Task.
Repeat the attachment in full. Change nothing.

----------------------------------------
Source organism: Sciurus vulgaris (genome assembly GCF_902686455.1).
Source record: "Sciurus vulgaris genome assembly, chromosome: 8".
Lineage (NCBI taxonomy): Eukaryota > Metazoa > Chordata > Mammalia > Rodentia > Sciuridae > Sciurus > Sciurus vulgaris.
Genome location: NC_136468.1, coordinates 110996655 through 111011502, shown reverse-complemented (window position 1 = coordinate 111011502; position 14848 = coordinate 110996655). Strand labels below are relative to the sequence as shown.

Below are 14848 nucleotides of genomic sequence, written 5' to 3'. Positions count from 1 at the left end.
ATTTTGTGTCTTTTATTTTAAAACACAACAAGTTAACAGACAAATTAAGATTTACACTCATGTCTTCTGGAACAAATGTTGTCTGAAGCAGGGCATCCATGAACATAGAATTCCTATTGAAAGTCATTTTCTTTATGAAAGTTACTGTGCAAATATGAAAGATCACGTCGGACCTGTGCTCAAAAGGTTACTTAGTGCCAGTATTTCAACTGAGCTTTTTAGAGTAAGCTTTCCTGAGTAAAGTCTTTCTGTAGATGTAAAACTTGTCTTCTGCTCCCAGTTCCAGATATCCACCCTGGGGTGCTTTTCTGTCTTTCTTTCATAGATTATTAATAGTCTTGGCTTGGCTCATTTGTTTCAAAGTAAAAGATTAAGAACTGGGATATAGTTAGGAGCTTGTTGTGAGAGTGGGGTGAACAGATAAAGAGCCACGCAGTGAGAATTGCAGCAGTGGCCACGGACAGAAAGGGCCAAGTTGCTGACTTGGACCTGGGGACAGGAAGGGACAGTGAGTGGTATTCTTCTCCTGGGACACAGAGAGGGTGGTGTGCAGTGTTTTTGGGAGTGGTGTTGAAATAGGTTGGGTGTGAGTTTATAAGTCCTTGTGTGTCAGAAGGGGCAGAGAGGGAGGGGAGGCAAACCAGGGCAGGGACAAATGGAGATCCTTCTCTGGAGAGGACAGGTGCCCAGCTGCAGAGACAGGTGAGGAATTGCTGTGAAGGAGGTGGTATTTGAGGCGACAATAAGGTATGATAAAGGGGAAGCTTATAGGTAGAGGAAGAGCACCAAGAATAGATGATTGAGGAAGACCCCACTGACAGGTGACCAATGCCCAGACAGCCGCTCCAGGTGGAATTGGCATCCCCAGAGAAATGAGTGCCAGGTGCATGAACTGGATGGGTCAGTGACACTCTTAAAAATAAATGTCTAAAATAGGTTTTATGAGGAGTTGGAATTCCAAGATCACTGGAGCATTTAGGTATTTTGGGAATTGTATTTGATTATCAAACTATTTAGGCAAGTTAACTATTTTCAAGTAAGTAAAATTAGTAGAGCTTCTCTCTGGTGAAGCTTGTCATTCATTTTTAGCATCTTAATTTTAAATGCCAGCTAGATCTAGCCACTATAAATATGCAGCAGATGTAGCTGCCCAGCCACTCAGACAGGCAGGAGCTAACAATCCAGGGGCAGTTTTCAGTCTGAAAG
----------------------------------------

Source organism: Sciurus vulgaris (genome assembly GCF_902686455.1).
Source record: "Sciurus vulgaris genome assembly, chromosome: 8".
Lineage (NCBI taxonomy): Eukaryota > Metazoa > Chordata > Mammalia > Rodentia > Sciuridae > Sciurus > Sciurus vulgaris.
Genome location: NC_136468.1, coordinates 110996655 through 111011502, shown reverse-complemented (window position 1 = coordinate 111011502; position 14848 = coordinate 110996655). Strand labels below are relative to the sequence as shown.

Below are 14848 nucleotides of genomic sequence, written 5' to 3'. Positions count from 1 at the left end.
ATTTTGTGTCTTTTATTTTAAAACACAACAAGTTAACAGACAAATTAAGATTTACACTCATGTCTTCTGGAACAAATGTTGTCTGAAGCAGGGCATCCATGAACATAGAATTCCTATTGAAAGTCATTTTCTTTATGAAAGTTACTGTGCAAATATGAAAGATCACGTCGGACCTGTGCTCAAAAGGTTACTTAGTGCCAGTATTTCAACTGAGCTTTTTAGAGTAAGCTTTCCTGAGTAAAGTCTTTCTGTAGATGTAAAACTTGTCTTCTGCTCCCAGTTCCAGATATCCACCCTGGGGTGCTTTTCTGTCTTTCTTTCATAGATTATTAATAGTCTTGGCTTGGCTCATTTGTTTCAAAGTAAAAGATTAAGAACTGGGATATAGTTAGGAGCTTGTTGTGAGAGTGGGGTGAACAGATAAAGAGCCACGCAGTGAGAATTGCAGCAGTGGCCACGGACAGAAAGGGCCAAGTTGCTGACTTGGACCTGGGGACAGGAAGGGACAGTGAGTGGTATTCTTCTCCTGGGACACAGAGAGGGTGGTGTGCAGTGTTTTTGGGAGTGGTGTTGAAATAGGTTGGGTGTGAGTTTATAAGTCCTTGTGTGTCAGAAGGGGCAGAGAGGGAGGGGAGGCAAACCAGGGCAGGGACAAATGGAGATCCTTCTCTGGAGAGGACAGGTGCCCAGCTGCAGAGACAGGTGAGGAATTGCTGTGAAGGAGGTGGTATTTGAGGCGACAATAAGGTATGATAAAGGGGAAGCTTATAGGTAGAGGAAGAGCACCAAGAATAGATGATTGAGGAAGACCCCACTGACAGGTGACCAATGCCCAGACAGCCGCTCCAGGTGGAATTGGCATCCCCAGAGAAATGAGTGCCAGGTGCATGAACTGGATGGGTCAGTGACACTCTTAAAAATAAATGTCTAAAATAGGTTTTATGAGGAGTTGGAATTCCAAGATCACTGGAGCATTTAGGTATTTTGGGAATTGTATTTGATTATCAAACTATTTAGGCAAGTTAACTATTTTCAAGTAAGTAAAATTAGTAGAGCTTCTCTCTGGTGAAGCTTGTCATTCATTTTTAGCATCTTAATTTTAAATGCCAGCTAGATCTAGCCACTATAAATATGCAGCAGATGTAGCTGCCCAGCCACTCAGACAGGCAGGAGCTAACAATCCAGGGGCAGTTTTCAGTCTGAAAG